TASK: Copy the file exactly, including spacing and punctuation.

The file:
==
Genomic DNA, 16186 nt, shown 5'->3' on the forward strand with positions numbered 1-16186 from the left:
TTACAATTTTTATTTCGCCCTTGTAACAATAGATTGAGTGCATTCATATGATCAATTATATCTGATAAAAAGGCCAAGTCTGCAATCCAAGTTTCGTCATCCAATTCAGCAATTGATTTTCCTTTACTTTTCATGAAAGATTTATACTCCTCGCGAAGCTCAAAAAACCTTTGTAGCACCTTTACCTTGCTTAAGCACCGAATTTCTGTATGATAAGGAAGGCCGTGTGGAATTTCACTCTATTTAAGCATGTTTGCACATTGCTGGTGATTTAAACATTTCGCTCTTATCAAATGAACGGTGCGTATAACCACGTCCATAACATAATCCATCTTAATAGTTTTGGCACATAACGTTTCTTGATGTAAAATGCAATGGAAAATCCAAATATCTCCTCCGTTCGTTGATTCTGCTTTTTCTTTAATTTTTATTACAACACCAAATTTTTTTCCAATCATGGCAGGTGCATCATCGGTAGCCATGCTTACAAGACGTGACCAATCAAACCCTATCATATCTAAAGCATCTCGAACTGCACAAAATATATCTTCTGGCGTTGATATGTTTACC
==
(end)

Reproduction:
Genomic DNA, 16186 nt, shown 5'->3' on the forward strand with positions numbered 1-16186 from the left:
TTACAATTTTTATTTCGCCCTTGTAACAATAGATTGAGTGCATTCATATGATCAATTATATCTGATAAAAAGGCCAAGTCTGCAATCCAAGTTTCGTCATCCAATTCAGCAATTGATTTTCCTTTACTTTTCATGAAAGATTTATACTCCTCGCGAAGCTCAAAAAACCTTTGTAGCACCTTTACCTTGCTTAAGCACCGAATTTCTGTATGATAAGGAAGGCCGTGTGGAATTTCACTCTATTTAAGCATGTTTGCACATTGCTGGTGATTTAAACATTTCGCTCTTATCAAATGAACGGTGCGTATAACCACGTCCATAACATAATCCATCTTAATAGTTTTGGCACATAACGTTTCTTGATGTAAAATGCAATGGAAAATCCAAATATCTCCTCCGTTCGTTGATTCTGCTTTTTCTTTAATTTTTATTACAACACCAAATTTTTTTCCAATCATGGCAGGTGCATCATCGGTAGCCATGCTTACAAGACGTGACCAATCAAACCCTATCATATCTAAAGCATCTCGAACTGCACAAAATATATCTTCTGGCGTTGATATGTTTACC